Ian Nichols is a second year PhD student in the Biology Department at Drexel University focusing on conservation biology. He became fascinated with the natural world at an early age. After high school he began working in conservation, volunteering at a lowland gorilla orphanage in Gabon, Africa. While in college, Ian found his talent in photography and upon graduation, obtained a grant from the National Geographic Society to document chimpanzee tool use in the Republic of Congo. This started Ian’s photography career and he began working for notable organizations, including National Geographic Magazine and the Smithsonian Institute. Ian returned to university to become a greater force for conservation by understanding the science behind it.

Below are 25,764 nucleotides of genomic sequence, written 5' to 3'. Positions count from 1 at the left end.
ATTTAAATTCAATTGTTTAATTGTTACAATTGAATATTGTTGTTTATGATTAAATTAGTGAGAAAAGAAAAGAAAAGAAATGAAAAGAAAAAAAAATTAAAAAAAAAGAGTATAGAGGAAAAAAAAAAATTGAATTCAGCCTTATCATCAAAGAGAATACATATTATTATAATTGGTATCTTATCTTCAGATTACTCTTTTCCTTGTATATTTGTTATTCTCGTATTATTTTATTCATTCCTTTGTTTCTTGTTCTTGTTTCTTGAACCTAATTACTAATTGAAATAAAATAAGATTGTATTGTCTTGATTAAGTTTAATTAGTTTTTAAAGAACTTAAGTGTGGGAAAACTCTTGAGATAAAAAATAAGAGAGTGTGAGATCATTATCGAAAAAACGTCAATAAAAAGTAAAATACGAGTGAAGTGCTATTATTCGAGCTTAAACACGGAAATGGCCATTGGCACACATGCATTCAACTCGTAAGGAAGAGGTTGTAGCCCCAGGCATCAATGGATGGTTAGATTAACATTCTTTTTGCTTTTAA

On his Fulbright, Ian plans to study primates in agroforestry habitats in Cameroon. The greatest danger to primates, and most species, is habitat loss. Agroforestry is a type of agriculture where a forest can be maintained and commodity or food crops are grown in the understory. Development that requires a forest could be an important tool for conservation as it protects biodiversity while providing jobs. There are still, however, many unknowns about how primates utilize agroforestry habitats in Africa, which is what his research aims to answer. Ian is grateful to the scientists that encouraged him along the way, the outstanding team in Drexel fellowships and Dr. Meredith Wooten, Dr. Jon Gelhaus in the Drexel BEES department, and the support of his advisor Dr. Katy Gonder.